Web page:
If you have grown pumpkins and squash in your polytunnel then these will now be ready for harvest. Winter squash and pumpkins will keep well over winter, providing you with a source of food during the leaner parts of the year. Don’t be tempted to carve all your pumpkins and squash for Halloween. Instead, think about how these can be kept for food over the coming months.
Harvesting Pumpkins & Squash
When harvesting pumpkins and winter squash from your polytunnel, be sure to remove the fruits from the plants keeping a section of the stem attached. Fruits with a section of stem attached will last longer than those cut off right at the base. Try to leave at least 2 inches of stem. Try to harvest before the frost penetrates your polytunnel, as fruits that have been subjected to frost will not tend to store as well. Keep the squash dry and do not harvest wet fruits.
Preparing Pumpkins & Squash for Storage
When choosing which pumpkins and squash to keep and which to eat right away (or use to decorate for Halloween), check them over carefully and be sure to use any which have signs of damage first as these will tend not to keep as well as fruits which are in perfect condition.
The good news is that while you can consider making some more elaborate preserves, you do not have to in order to enjoy pumpkins and squash over a long time period. A simple process of curing is usually enough to allow you to keep your produce over the winter. Not all squash need to be cured in this way, but many will store better if you undertake this process.
Curing Winter Squash & Pumpkins
Curing is simply a matter of keeping the fruits at a warm temperature with good ventilation and air flow for ten days to two weeks. This process allows excess water to leave the fruit, concentrating the natural sugars and making them taste sweeter. Getting rid of this excess water also slows the fruit’s rate of respiration, reducing chances of rot and helping them last longer in store. The skin on your winter squash or pumpkins will become harder, which means they will resist rot and stay fresher for longer.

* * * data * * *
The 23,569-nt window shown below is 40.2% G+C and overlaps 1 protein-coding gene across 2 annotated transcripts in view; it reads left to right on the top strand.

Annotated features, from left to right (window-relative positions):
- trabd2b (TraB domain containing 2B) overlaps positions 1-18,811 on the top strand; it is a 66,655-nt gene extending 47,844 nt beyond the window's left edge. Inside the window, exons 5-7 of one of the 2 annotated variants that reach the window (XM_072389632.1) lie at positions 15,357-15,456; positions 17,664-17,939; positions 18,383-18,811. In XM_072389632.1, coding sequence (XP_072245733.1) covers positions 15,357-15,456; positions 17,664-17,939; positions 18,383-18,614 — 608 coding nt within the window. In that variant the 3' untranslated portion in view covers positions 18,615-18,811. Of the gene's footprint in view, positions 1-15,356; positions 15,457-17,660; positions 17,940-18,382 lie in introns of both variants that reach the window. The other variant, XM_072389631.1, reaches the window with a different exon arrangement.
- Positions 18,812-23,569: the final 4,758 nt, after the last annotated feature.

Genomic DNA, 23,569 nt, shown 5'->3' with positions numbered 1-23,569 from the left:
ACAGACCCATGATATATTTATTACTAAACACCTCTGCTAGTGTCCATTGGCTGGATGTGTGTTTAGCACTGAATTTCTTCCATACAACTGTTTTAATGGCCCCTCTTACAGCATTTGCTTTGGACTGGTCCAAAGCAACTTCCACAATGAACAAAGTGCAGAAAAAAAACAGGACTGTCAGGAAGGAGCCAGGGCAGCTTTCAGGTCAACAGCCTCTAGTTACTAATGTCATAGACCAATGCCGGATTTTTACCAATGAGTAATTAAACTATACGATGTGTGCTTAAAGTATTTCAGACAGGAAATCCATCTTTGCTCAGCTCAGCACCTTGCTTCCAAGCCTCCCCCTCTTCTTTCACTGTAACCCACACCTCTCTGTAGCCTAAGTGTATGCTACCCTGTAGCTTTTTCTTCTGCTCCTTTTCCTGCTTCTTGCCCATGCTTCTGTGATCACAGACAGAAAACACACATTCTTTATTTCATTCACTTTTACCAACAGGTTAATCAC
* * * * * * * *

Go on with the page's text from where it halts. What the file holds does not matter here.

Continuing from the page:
Storing Pumpkins & Squash
How long your winter squash or pumpkins will store will depend on which varieties you have grown. In some cases, such as butternut squash, you can keep them in store for up to six months. Pumpkins can generally be stored for around three months and may also keep for up to six. After curing, winter squash and pumpkins should be stored in a cool, dry location. Temperatures should ideally be around 10-12 Celsius and no higher than 15 degrees. Humidity should be kept as low as possible, since a high humidity environment can promote rot.
How and where do you store produce grown in your polytunnel? Let us know in the comments below.
Elizabeth Waddington is a writer and green living consultant living in Scotland. Permaculture and sustainability are at the heart of everything she does, from designing gardens and farms around the world, to inspiring and facilitating positive change for small companies and individuals.
She also works on her own property, where she grows fruit and vegetables, keeps chickens and is working on the eco-renovation of an old stone barn.